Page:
Black Religion and Black Radicalism: An Interpretation of the Religious History of African Americans

by Gayraud S. Wilmore. Orbis Books, 1998.

'Black Religion and Black Radicalism' presents a religious history of African Americans—a history seen through the lens of black radicalism, which author Gayraud Wilmore describes as (1) the quest for independence from white control; (2) the revalorization of the image of Africa; and (3) "the acceptance of protest and agitation as theological prerequisites for black liberation and the liberation of all oppressed peoples."

This third edition was rewritten because, in Wilmore's view, "religion is not playing the role today that it played… there is still a need to recall the route we took to reach where we are today…There are still black church members, or those preparing in theological schools to lead church members, who refuse to accept that institution’s withdrawal from the struggle for black liberation."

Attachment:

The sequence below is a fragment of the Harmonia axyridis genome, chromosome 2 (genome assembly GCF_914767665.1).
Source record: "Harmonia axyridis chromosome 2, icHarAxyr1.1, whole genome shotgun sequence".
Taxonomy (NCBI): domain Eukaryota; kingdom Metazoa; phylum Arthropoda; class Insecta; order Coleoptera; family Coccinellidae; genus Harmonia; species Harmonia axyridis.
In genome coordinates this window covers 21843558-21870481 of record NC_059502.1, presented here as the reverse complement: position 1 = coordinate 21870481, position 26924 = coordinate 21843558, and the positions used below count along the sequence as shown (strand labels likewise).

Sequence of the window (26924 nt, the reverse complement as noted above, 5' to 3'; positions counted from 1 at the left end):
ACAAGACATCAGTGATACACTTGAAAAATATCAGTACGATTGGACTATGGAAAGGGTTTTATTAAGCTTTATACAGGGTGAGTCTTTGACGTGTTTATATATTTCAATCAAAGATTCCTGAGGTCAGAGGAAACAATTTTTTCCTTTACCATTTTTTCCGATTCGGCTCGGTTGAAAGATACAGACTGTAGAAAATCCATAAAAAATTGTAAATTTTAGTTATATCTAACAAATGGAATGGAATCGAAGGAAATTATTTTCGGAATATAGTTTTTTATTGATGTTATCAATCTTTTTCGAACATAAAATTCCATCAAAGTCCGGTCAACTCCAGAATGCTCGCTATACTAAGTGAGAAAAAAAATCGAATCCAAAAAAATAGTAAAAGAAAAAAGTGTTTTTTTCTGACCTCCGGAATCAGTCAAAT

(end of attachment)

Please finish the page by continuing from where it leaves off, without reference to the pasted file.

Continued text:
Wilmore begins his history with a brief overview of African beginnings in black religion and an acknowledgment that more needs to be written. From there, the author examines key periods of history: the religion of the slave, the black church freedom movement, black nationalism, the civil rights struggle, black power, and black theology. Throughout, he emphasizes that the history of religion for African Americans is inextricably connected to the history of the struggles for justice and freedom

Seminarians and church leaders seeking to understand African American religious history and the quest for social justice at its heart will appreciate this scholarly volume.